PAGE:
He added that every time he goes to cut it off, “hairdressers refuse to do it.” So, the locks are here to stay.
On a more serious note, Plant said that it’s fairly easy for him to stay creative, even as the decades fly by. “On our tour we just finished, we wrote prolifically at the soundchecks, so it’s a very trippy psychedelic trance-like bunch of demos I’ve got here with me,” he said. “I guess it’s perhaps a bit more languid than Primal Scream but it’s definitely got dark beautiful Link Wray overtones. And Patty [Griffin], we have written a couple of great pieces together. In fact we’re having a rehearsal in about an hour and a half. And I’m playing a lot of acoustic guitar now, which is something I didn’t dare do in the ’70s. I couldn’t look at a guitar without blanching because I was with one of the most spectacular guitar players of the late twentieth century.”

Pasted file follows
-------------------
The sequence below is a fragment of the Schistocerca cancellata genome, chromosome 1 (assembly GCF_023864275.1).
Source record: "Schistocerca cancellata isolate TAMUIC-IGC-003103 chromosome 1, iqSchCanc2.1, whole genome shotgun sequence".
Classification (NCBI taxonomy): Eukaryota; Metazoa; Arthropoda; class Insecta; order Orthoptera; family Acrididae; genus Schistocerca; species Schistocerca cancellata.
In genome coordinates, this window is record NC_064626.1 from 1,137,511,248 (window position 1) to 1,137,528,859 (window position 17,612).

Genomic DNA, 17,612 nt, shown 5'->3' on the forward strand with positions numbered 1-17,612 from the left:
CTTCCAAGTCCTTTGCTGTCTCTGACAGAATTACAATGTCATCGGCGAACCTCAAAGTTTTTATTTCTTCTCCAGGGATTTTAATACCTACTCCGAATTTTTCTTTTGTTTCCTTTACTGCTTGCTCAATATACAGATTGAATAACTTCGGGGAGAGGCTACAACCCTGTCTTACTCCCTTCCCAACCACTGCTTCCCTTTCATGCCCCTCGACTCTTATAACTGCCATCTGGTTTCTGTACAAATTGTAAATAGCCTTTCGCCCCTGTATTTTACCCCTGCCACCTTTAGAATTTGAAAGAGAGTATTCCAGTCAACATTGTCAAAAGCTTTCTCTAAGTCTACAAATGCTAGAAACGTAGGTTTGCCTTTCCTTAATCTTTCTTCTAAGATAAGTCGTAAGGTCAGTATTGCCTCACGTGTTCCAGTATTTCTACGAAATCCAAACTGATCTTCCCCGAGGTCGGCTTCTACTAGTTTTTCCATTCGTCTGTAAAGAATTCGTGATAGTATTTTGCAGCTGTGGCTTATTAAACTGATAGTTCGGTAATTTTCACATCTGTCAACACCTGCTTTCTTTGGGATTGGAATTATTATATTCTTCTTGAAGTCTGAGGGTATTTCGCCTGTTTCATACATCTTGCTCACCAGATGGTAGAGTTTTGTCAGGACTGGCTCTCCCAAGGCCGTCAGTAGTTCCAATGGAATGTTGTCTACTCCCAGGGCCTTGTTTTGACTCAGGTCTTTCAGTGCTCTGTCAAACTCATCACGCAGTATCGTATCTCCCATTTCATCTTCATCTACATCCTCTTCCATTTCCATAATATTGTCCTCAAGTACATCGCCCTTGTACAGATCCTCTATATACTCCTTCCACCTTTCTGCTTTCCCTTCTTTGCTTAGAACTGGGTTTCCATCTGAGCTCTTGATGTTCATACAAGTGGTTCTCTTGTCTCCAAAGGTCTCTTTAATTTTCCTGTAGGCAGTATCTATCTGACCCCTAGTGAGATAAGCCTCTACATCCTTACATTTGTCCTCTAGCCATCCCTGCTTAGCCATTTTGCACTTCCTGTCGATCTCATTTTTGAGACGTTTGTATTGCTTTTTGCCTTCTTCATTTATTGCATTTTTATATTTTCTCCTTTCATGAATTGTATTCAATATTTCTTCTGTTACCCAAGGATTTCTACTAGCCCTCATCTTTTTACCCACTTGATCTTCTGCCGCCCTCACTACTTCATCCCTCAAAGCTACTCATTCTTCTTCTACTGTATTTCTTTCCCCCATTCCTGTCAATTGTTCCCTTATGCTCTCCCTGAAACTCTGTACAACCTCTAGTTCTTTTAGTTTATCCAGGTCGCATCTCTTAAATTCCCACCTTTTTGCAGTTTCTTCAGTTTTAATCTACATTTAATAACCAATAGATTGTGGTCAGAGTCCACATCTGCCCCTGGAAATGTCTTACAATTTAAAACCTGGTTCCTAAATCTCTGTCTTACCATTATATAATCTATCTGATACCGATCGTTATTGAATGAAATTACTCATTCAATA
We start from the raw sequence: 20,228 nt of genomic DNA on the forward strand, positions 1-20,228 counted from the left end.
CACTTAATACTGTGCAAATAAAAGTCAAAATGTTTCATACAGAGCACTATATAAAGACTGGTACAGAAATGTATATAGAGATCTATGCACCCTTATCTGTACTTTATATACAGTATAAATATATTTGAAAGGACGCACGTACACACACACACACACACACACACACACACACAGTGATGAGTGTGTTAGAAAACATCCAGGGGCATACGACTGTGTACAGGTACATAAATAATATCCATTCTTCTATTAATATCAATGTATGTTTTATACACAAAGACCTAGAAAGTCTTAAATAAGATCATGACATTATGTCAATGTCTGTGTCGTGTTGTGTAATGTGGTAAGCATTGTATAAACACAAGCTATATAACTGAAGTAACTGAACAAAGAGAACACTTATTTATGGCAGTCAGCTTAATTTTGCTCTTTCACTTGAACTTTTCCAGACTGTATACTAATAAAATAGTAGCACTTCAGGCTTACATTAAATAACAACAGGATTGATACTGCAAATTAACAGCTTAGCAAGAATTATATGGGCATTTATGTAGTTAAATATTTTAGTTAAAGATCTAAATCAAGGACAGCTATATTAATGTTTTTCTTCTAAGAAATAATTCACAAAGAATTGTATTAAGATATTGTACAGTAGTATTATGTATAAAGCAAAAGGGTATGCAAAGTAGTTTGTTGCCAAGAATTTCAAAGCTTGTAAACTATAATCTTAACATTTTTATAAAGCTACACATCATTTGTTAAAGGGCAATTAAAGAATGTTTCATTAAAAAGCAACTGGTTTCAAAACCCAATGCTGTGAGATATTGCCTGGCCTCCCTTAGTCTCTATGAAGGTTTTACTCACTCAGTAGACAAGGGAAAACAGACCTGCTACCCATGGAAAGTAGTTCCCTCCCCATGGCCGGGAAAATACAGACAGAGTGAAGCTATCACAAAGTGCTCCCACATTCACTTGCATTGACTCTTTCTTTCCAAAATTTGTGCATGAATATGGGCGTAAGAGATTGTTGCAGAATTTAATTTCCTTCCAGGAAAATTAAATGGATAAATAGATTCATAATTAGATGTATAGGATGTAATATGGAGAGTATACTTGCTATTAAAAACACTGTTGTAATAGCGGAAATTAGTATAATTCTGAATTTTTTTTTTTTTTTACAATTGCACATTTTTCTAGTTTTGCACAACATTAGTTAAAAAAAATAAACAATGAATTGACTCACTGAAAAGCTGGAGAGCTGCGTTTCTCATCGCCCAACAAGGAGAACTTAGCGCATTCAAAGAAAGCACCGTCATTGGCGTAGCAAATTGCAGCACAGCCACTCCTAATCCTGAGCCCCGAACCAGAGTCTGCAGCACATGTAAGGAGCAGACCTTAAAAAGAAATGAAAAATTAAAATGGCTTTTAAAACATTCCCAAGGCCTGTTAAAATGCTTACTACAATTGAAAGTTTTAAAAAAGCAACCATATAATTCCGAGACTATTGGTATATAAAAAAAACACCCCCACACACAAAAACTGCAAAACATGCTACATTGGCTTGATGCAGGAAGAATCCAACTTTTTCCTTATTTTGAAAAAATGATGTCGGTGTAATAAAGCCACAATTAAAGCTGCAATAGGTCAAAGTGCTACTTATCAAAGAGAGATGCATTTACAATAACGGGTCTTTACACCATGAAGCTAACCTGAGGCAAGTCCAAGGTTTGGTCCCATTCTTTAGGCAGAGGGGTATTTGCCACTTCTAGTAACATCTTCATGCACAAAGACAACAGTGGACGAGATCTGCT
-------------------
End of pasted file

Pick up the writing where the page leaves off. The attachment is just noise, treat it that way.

KISS’s Gene Simmons hosted the Orange Amplification Classic Rock Roll of Honour at the Roundhouse in Camden, north London, last night.
The winners featured a host of top rock names, including Lemmy, Foo Fighters, Steve Winwood, Manic Street Preachers, Roger Waters, Jeff Beck, Queen and The Who.
According to Music-News.com, Queen’s Roger Taylor presented the prestigious Living Legend Award to guitar virtuoso Jeff Beck. Aster receiving a standing ovation, Beck then performed with guests Joss Stone and Chrissie Hynde.
Simmons summed up the evening, saying, “A privilege and an honour wouldn’t cover it. For me this will be a memory of a lifetime. Signed by the God of Thunder.”
1953, Andy Partridge, singer, songwriter, guitarist, XTC
1969, Gary Powell, drummer, The Libertines
1954, Bill Haley scored his first U.S. Top ten single with “Shake Rattle And Roll.” He had dropped his cowboy image about a year and a half earlier, while renaming The Saddlemen to Bill Haley and His Comets. The song became the theme song for the Springfield Indians of the American Hockey League.